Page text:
5. Portnoy’s Complaint is brilliant, hilarious, and wonderful . . . until it isn’t. Something about the novel breaks down—his defenders would say the narrative fractures to mirror the fractured psyche of the fragile narrator—and near the end it’s a hot mess. I read this first, and felt I understood Roth, and rightly or wrongly, that he held no future surprises.

3.

But for a serious reader of American fiction, Philip Roth has to be read and considered. This is a difficult task. I must put my misgivings aside.

Roth, like Cheever, Salinger or Mailer, is as much a brand as an author. He used his personal life so well and so often—the divorces, the criticism, the controversies, and so on—that it’s tough to separate the author from the work.

And partially because of this, Roth’s body of work is difficult to digest. He’s published some 27 novels. He’s won numerous awards. He’s big-hearted, funny, yet cutting and vicious, satirical, diamond-edged. His writing is (almost) always clear, often beautiful.

Roth does everything great writers do—he’s intriguing, tough-minded, probing, insightful, ambiguous about the right things. He carries righteous anger and empathetic love side by side for his characters.

He remains a potent force in American fiction. He has a handful of big themes—sex, assimilation, aging, death—alongside his big issue, the plight, rigor, strength, and neuroses of the Jewish-American. He’s pungent on the issue. After his early success, he was accused by Jewish intellectuals of providing ammunition to anti-Semitic forces. He then looped this response to his work back into his fiction, detailing Jewish writers struggling with this exact same criticism. He inserted himself into novels, or a facsimile of himself. The meta-fictional games are wearying, childish even, and others do it better. (They probably reached their zenith in John Barth’s Chimera.)

He isn’t for everyone. He presides over a small patch of turf. His reputation has protected some of his weaker novels. His Zuckerman novels are, almost to a volume, overrated. He draws much of his great power from his authorial solipsism, narrative arrogance. He isn’t quite as wild as his reputation. His defenders are an earnest, hyperbolic bunch. He has experimented far less than it seems; he’s the literati’s equivalent of Stephen King. He takes less chances than many of his colleagues and there’s some essential middle brow nugget—he’d hate this description—marbled into the bulk of his work.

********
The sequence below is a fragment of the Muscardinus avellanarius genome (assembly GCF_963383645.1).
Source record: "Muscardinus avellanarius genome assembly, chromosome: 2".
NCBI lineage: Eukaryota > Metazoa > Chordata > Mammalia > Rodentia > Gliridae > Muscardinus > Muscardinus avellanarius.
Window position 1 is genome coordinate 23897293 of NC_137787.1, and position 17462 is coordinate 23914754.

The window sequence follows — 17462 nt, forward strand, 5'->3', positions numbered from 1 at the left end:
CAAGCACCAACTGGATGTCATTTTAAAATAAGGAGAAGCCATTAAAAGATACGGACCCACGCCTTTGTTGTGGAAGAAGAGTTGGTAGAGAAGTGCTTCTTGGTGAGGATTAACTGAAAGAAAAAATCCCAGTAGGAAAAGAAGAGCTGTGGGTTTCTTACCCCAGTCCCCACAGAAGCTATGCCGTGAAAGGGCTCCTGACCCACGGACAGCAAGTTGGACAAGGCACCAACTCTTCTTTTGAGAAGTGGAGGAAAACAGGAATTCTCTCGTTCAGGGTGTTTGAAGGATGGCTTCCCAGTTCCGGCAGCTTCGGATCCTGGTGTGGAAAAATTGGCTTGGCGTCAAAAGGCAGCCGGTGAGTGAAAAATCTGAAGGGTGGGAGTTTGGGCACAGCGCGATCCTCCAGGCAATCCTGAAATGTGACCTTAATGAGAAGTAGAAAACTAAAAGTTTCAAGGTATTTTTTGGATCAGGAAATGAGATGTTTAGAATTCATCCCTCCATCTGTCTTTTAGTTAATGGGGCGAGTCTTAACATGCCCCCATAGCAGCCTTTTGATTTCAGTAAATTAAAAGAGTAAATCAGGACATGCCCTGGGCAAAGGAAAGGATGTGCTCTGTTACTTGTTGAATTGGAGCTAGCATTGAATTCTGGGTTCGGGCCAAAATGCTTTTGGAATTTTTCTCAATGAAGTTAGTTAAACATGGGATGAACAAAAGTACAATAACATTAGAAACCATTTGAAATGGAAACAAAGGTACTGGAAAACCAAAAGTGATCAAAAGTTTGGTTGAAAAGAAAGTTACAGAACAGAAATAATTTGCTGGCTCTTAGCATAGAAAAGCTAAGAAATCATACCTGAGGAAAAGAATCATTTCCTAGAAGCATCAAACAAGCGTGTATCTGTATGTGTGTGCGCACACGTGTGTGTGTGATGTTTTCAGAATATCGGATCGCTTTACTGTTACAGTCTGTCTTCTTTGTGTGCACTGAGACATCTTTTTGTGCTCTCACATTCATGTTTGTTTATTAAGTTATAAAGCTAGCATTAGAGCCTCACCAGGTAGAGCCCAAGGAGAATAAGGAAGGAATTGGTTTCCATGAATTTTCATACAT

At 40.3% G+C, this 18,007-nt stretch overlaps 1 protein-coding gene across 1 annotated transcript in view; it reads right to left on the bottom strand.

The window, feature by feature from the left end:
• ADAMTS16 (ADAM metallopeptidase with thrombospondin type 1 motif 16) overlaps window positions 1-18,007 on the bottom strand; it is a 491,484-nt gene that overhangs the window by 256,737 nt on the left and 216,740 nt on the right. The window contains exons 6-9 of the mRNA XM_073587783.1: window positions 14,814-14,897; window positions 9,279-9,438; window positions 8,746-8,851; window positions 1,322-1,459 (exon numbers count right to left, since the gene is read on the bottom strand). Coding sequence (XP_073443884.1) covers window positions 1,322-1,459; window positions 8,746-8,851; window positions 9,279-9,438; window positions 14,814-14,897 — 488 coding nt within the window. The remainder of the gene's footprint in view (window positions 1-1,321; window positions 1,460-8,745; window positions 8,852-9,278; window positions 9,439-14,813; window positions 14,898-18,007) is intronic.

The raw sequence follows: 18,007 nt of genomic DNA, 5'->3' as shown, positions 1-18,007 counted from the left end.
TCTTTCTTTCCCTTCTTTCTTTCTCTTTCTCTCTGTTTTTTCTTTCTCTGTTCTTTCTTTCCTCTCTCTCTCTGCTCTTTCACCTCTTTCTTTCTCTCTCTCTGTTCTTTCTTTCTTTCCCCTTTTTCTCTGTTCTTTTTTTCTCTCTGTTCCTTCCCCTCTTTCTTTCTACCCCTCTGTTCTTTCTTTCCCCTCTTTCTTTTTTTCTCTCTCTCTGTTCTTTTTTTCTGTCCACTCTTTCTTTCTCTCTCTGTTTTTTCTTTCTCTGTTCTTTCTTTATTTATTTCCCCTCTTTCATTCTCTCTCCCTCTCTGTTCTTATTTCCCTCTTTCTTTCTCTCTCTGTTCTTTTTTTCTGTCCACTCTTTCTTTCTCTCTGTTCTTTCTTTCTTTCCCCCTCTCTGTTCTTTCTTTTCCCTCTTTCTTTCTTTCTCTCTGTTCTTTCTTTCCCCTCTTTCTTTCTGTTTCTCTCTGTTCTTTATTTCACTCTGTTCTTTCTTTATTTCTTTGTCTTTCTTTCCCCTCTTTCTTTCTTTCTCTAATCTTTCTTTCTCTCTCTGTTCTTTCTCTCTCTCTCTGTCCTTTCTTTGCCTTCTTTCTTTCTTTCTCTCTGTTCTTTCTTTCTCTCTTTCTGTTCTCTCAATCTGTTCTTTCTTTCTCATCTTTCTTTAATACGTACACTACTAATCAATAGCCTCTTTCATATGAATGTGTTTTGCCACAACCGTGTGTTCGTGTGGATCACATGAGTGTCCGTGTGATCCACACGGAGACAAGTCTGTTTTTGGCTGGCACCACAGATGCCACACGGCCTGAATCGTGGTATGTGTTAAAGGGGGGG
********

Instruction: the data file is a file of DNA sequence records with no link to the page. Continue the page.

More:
In the end, he’s always good but rarely great.

4.

1960 was an intriguing year for fiction.

William Burroughs published his (extremely overrated) Naked Lunch. Saul Bellow released Henderson the Rain King (see my thoughts on Bellow here). Richard Condon put out his insane, and deranged Cold War novel The Manchurian Candidate. John Knowles published that school-curriculum mainstay, A Separate Peace. Shirley Jackson (who rules!) put out the very scary, very fine The Haunting of Hill House. Terry Southern—one of the wildmen of literature, but also a bit of a continuous misfire, who never quite lived up to his reputation—released the bizarre The Magic Christian. Kurt Vonnegut published The Sirens of Titan, one of his more traditional science fiction novels. Norman Mailer, John Updike, and Robert Heinlein all released novels. Over in England, Keith Waterhouse and Alan Silitoe each put out their defining works, Billy Liar and The Loneliness of the Long Distance Runner, respectively. And way over in Germany, Gunter Grass published one of the major post-war German novels, The Tin Drum.

A good year for literature all around.

And in theatre! My god, Brecht, Sartre, Albee, Williams, Camus, Pinter, Beckett, Genet and Ionesco all published major plays[1].


[1] Maybe I should be writing about drama instead.